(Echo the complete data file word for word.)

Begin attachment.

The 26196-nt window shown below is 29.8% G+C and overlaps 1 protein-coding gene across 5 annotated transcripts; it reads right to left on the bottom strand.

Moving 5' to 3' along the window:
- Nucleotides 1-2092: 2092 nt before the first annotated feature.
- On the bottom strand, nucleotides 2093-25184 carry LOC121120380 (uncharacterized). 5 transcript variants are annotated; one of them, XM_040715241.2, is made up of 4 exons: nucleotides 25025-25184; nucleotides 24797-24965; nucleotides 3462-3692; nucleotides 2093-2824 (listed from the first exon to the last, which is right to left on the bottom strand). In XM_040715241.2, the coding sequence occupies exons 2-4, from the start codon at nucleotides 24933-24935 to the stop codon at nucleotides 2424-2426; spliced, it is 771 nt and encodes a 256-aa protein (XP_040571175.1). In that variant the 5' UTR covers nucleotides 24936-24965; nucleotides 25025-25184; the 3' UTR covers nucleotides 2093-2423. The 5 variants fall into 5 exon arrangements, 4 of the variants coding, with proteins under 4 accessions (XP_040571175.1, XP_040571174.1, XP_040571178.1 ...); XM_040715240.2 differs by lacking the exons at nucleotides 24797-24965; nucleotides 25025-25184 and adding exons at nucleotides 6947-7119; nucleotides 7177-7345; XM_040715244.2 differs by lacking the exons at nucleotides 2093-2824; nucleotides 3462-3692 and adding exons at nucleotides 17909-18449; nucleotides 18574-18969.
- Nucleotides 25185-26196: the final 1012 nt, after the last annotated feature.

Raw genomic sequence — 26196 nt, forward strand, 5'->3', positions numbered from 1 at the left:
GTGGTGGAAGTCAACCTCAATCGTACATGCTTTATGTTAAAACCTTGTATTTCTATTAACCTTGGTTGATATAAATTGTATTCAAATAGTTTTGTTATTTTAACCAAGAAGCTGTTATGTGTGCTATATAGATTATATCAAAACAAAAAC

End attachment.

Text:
The 26196-nt window shown below is 29.8% G+C and overlaps 1 protein-coding gene across 5 annotated transcripts; it reads right to left on the bottom strand.

Moving 5' to 3' along the window:
- Nucleotides 1-2092: 2092 nt before the first annotated feature.
- On the bottom strand, nucleotides 2093-25184 carry LOC121120380 (uncharacterized). 5 transcript variants are annotated; one of them, XM_040715241.2, is made up of 4 exons: nucleotides 25025-25184; nucleotides 24797-24965; nucleotides 3462-3692; nucleotides 2093-2824 (listed from the first exon to the last, which is right to left on the bottom strand). In XM_040715241.2, the coding sequence occupies exons 2-4, from the start codon at nucleotides 24933-24935 to the stop codon at nucleotides 2424-2426; spliced, it is 771 nt and encodes a 256-aa protein (XP_040571175.1). In that variant the 5' UTR covers nucleotides 24936-24965; nucleotides 25025-25184; the 3' UTR covers nucleotides 2093-2423. The 5 variants fall into 5 exon arrangements, 4 of the variants coding, with proteins under 4 accessions (XP_040571175.1, XP_040571174.1, XP_040571178.1 ...); XM_040715240.2 differs by lacking the exons at nucleotides 24797-24965; nucleotides 25025-25184 and adding exons at nucleotides 6947-7119; nucleotides 7177-7345; XM_040715244.2 differs by lacking the exons at nucleotides 2093-2824; nucleotides 3462-3692 and adding exons at nucleotides 17909-18449; nucleotides 18574-18969.
- Nucleotides 25185-26196: the final 1012 nt, after the last annotated feature.

Raw genomic sequence — 26196 nt, forward strand, 5'->3', positions numbered from 1 at the left:
GTGGTGGAAGTCAACCTCAATCGTACATGCTTTATGTTAAAACCTTGTATTTCTATTAACCTTGGTTGATATAAATTGTATTCAAATAGTTTTGTTATTTTAACCAAGAAGCTGTTATGTGTGCTATATAGATTATATCAAAACAAAAAC